Hi, guest ! welcome to | About Us | Contact | Register | Sign In

Saturday, January 7, 2012

Lingusamy talks about Vettai

It's been 11 years since his debut, the superhit multi-starrer Aanandam. After a tryst with romance, action and even a road movie, director N. Lingusamy returns with Vettai, starring Madhavan, Arya, Sameera Reddy and Amala Paul. The film releases on January 14. “I wanted Maddy to essay the cop, and considered Vijay for the other character. Eventually, Arya stepped into that one. When I signed them on, I never knew the two had a mutual admiration society going. That chemistry shines on screen,” says Lingusamy. The same holds true for Sameera and Amala, who rock as sisters, he says.

Vettai is Lingusamy's seventh film. Since the director is known for showcasing actors in a new avatar (chocolate-hero Maddy turned action star with Run; rustic raja Karthi turned suave in Paiyaa), what does this film have in store for them? “Arya's been choosing his roles wisely. Vettai will see him make a mark as an action hero. He's been waiting for an ‘action' film for long.” Also, Madhavan shows his comic side, city slicker Sameera plays village belle and a demure Amala turns glamorous.

All the actors have been talking about what a scream the shooting was. “I learnt from Mammooty Sir. During Aanandham, he wanted the cast to stay together so that the warmth would get translated onto the screen. Luckily, during Vettai, we got to stay together at The Bangla, in Karaikudi. It was great fun. I like everybody to be happy on the sets. That's when actors can deliver their best. Shooting is fraught with tension, so I plan ahead. We rehearse and then chill out. There's more camaraderie and involvement. Deep inside, I'm tense. But, why show it?”

The candid director accepts failure with a smile. “Even during shooting, you know if things are working out or not. But, you cheat yourself and continue working. However, you redeem yourself by working harder on your next film.”

He speaks fondly about Bheema, the Vikram-starrer. “A beautiful film. I had doubts about the tragic climax. It was a risk that backfired. But thanks to that film, I realised I had a fan following and that people expected a certain kind of film from me. All those lessons have been put to use in Vettai. I'll learn from this too,” he laughs.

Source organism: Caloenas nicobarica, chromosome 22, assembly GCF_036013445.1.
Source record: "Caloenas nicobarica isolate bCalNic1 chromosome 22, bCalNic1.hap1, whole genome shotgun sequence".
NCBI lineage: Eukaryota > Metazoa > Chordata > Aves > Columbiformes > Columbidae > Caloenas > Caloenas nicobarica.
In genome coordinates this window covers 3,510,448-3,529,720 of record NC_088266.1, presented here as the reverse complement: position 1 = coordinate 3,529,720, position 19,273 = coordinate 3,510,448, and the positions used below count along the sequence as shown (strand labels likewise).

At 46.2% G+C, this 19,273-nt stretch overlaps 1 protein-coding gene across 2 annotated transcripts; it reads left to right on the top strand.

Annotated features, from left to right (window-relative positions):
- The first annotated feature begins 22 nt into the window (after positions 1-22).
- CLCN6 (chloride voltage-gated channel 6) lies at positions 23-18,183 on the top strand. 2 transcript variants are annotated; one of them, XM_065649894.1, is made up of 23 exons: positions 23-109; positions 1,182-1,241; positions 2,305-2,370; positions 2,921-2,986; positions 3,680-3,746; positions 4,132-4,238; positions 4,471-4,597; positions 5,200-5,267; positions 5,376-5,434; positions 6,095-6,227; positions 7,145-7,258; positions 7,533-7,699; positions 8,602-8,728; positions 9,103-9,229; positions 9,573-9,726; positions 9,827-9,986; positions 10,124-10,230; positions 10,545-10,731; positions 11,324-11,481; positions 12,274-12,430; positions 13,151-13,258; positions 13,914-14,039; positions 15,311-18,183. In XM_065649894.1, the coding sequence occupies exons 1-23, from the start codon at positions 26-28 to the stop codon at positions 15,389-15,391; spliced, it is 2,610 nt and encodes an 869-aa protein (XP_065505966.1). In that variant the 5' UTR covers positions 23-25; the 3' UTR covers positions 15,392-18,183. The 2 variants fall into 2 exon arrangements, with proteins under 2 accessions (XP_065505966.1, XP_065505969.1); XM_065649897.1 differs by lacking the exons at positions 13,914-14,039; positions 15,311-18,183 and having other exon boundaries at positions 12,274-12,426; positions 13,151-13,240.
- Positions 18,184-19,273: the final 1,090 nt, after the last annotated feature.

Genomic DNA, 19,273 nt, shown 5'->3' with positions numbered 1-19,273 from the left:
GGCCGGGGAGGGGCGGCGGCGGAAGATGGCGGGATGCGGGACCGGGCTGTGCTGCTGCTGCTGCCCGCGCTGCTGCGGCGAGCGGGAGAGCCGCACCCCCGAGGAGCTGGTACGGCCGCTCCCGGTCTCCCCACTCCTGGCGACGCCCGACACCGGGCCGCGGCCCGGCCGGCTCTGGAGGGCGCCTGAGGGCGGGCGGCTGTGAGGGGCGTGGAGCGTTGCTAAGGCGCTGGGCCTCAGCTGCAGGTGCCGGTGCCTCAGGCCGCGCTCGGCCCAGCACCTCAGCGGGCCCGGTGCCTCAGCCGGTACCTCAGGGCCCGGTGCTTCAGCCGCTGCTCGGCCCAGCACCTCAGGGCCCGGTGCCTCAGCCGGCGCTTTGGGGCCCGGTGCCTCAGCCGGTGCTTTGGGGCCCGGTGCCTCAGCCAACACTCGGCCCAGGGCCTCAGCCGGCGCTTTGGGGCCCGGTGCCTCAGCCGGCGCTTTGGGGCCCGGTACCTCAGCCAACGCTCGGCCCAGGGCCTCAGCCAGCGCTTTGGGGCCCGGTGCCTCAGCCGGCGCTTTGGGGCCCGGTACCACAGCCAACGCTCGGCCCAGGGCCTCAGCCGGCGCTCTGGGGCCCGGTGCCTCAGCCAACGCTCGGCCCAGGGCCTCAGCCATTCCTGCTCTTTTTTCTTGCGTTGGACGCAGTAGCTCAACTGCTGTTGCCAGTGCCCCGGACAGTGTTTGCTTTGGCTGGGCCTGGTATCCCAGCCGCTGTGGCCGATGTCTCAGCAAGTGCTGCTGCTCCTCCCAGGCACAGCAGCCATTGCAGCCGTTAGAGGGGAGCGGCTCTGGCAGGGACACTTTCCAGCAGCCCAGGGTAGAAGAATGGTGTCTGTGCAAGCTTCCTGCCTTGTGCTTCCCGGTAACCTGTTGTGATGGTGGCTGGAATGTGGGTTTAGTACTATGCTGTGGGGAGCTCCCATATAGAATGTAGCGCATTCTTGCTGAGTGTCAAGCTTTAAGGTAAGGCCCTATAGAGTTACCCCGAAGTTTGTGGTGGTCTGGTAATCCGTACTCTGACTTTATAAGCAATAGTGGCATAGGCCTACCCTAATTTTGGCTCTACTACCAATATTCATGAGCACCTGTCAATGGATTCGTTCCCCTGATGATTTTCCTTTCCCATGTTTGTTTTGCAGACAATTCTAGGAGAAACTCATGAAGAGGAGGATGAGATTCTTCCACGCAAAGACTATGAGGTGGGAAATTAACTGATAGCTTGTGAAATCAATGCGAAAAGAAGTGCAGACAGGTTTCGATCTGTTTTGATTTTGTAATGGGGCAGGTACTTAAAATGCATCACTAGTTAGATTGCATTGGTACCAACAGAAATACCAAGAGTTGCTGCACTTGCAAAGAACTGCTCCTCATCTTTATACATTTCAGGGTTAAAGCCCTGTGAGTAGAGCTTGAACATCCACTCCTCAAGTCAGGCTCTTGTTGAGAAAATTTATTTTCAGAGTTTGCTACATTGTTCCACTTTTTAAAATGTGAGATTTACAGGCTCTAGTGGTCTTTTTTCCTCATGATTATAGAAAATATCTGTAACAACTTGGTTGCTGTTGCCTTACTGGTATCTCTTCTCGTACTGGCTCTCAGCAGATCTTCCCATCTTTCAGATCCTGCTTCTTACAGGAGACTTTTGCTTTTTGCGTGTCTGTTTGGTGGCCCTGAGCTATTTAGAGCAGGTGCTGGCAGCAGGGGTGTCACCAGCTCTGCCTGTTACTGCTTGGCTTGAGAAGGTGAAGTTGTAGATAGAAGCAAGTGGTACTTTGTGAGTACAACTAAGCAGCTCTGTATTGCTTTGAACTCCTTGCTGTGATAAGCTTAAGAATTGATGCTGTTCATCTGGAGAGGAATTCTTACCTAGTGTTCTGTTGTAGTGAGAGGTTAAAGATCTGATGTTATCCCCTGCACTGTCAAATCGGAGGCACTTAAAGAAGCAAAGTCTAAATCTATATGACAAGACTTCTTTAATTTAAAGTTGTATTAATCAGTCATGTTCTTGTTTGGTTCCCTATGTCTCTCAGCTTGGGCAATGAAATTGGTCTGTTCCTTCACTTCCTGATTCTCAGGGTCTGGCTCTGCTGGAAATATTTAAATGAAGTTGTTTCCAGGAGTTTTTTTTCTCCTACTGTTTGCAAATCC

Music has always been a highlight in Lingusamy's flicks — Aanandam, Run, Ji, Sandakozhi, Bheema, Paiyaaand, now, Vettai. “I am basically a lyricist. Good lyrics decide the success of a song. I then sit with the music director. It helps that I have an ear for music!”

Kumbakonam to Kodambakkam — did he imagine he'd come this far? “I never doubted I'd make it. There was struggle and poverty, but I'd tell my friends that I would narrate all this to my interviewers someday.”

Over the years, the director has worked at a steady pace. “I'm happy doing one film a year. I plan a film, but wait for the opportune moment to start it.” His films are aesthetic too. “The setting is so important. Bharathan Sir is a huge inspiration. A film must have a great story, but also be visually appealing,” he says.

Lingusamy's also a producer, having made Deepavali, Pattalam, Paiyaa and Vettai (along with UTV Motion Pictures) under the Thirupathi Brothers banner, with sibling Chandrabose. He's also producing Balaji Sakthivel's Vazhakku Enn 18/9. How does he strike a balance between production and direction? “Never had to. I have never been extravagant just because someone else was the producer. At the same time, I've stood by what I felt is necessary for a film.” Why Thirupathi Brothers? “Ah! That's the name of our maligai kadai back home!”


Post a Comment